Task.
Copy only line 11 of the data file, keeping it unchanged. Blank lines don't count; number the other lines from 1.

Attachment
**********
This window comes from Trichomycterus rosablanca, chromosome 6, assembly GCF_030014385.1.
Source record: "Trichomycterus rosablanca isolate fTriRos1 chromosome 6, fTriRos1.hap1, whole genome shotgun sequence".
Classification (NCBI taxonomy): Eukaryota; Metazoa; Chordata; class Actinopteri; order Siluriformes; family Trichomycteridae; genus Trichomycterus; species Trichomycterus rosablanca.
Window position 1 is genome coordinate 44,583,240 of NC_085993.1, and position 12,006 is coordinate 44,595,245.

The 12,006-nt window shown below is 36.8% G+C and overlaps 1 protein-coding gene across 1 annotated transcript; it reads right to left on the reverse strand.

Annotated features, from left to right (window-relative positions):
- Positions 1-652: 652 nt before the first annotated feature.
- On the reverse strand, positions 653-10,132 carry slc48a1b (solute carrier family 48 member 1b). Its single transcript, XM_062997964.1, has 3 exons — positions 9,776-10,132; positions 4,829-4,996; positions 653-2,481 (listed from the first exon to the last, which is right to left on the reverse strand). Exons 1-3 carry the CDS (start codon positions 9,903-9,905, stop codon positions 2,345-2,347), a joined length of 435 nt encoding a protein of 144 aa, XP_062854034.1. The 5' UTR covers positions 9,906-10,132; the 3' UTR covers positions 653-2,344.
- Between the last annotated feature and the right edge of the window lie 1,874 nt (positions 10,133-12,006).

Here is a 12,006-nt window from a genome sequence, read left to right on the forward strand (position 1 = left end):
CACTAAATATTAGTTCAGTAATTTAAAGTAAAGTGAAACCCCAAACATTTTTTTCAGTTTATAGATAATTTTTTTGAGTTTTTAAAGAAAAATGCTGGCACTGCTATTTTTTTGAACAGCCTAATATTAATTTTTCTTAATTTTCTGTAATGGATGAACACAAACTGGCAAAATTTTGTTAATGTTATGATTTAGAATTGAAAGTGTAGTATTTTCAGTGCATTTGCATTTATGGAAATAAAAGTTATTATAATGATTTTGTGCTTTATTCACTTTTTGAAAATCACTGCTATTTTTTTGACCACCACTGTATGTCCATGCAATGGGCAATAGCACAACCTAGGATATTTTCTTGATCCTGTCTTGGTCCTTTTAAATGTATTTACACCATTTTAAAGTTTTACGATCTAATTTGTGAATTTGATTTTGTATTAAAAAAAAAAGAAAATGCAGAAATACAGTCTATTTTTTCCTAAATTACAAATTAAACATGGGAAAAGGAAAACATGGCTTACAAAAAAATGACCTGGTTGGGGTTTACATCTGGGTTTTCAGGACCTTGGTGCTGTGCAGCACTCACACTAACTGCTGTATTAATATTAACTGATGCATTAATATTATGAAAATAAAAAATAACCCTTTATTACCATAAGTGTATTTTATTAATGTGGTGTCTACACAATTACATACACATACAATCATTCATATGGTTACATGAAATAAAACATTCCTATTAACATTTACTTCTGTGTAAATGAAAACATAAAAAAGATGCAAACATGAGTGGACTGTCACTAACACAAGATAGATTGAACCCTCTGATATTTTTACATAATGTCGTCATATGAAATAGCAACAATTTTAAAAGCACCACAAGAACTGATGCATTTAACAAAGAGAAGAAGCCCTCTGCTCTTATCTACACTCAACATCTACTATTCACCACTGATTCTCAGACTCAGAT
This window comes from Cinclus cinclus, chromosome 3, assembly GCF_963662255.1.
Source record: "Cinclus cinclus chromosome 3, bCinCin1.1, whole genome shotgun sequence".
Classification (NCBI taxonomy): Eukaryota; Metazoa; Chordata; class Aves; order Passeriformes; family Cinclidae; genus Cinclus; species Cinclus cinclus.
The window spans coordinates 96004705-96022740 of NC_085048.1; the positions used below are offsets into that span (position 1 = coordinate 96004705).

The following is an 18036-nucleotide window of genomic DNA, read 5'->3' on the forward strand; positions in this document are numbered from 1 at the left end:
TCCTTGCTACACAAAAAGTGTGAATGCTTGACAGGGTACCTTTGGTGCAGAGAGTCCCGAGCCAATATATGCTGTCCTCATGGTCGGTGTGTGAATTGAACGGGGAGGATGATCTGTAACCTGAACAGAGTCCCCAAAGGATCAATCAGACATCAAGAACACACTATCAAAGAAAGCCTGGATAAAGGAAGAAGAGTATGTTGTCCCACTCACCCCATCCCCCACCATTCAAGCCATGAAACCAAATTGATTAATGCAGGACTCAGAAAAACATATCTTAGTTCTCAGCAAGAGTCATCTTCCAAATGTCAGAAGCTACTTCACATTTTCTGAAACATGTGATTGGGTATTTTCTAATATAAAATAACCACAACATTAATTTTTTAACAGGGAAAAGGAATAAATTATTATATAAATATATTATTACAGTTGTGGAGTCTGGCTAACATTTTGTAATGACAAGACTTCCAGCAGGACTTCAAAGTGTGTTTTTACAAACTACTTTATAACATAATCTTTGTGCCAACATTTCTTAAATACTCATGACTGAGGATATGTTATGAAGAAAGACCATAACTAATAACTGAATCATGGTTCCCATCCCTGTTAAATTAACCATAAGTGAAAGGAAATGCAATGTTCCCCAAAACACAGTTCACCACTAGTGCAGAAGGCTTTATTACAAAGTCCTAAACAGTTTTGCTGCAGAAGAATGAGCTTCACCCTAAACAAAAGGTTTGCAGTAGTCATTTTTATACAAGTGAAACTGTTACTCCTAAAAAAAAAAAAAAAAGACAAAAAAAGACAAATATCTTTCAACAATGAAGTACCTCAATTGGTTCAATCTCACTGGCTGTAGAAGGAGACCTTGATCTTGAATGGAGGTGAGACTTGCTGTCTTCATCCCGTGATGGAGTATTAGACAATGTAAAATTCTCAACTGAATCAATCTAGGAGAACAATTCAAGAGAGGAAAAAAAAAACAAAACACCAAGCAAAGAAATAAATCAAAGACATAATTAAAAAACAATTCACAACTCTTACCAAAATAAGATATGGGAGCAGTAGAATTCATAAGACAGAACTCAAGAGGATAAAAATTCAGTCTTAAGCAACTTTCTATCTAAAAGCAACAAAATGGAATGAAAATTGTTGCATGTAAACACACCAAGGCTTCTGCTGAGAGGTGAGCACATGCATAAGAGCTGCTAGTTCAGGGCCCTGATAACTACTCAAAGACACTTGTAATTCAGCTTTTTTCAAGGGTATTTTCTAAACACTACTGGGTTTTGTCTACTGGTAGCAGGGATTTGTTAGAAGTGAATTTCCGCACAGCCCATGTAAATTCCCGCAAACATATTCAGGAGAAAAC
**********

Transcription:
CACTAAATATTAGTTCAGTAATTTAAAGTAAAGTGAAACCCCAAACATTTTTTTCAGTTTATAGATAATTTTTTTGAGTTTTTAAAGAAAAATGCTGGCACTGCTATTTTTTTGAACAGCCTAATATTAATTTTTCTTAATTTTCTGTAATGGATGAACACAAACTGGCAAAATTTTGTTAATGTTATGATTTAGAATTGAAAGTGTAGTATTTTCAGTGCATTTGCATTTATGGAAATAAAAGTTATTATAATGATTTTGTGCTTTATTCACTTTTTGAAAATCACTGCTATTTTTTTGACCACCACTGTATGTCCATGCAATGGGCAATAGCACAACCTAGGATATTTTCTTGATCCTGTCTTGGTCCTTTTAAATGTATTTACACCATTTTAAAGTTTTACGATCTAATTTGTGAATTTGATTTTGTATTAAAAAAAAAAGAAAATGCAGAAATACAGTCTATTTTTTCCTAAATTACAAATTAAACATGGGAAAAGGAAAACATGGCTTACAAAAAAATGACCTGGTTGGGGTTTACATCTGGGTTTTCAGGACCTTGGTGCTGTGCAGCACTCACACTAACTGCTGTATTAATATTAACTGATGCATTAATATTATGAAAATAAAAAATAACCCTTTATTACCATAAGTGTATTTTATTAATGTGGTGTCTACACAATTACATACACATACAATCATTCATATGGTTACATGAAATAAAACATTCCTATTAACATTTACTTCTGTGTAAATGAAAACATAAAAAAGATGCAAACATGAGTGGACTGTCACTAACACAAGATAGATTGAACCCTCTGATATTTTTACATAATGTCGTCATATGAAATAGCAACAATTTTAAAAGCACCACAAGAACTGATGCATTTAACAAAGAGAAGAAGCCCTCTGCTCTTATCTACACTCAACATCTACTATTCACCACTGATTCTCAGACTCAGAT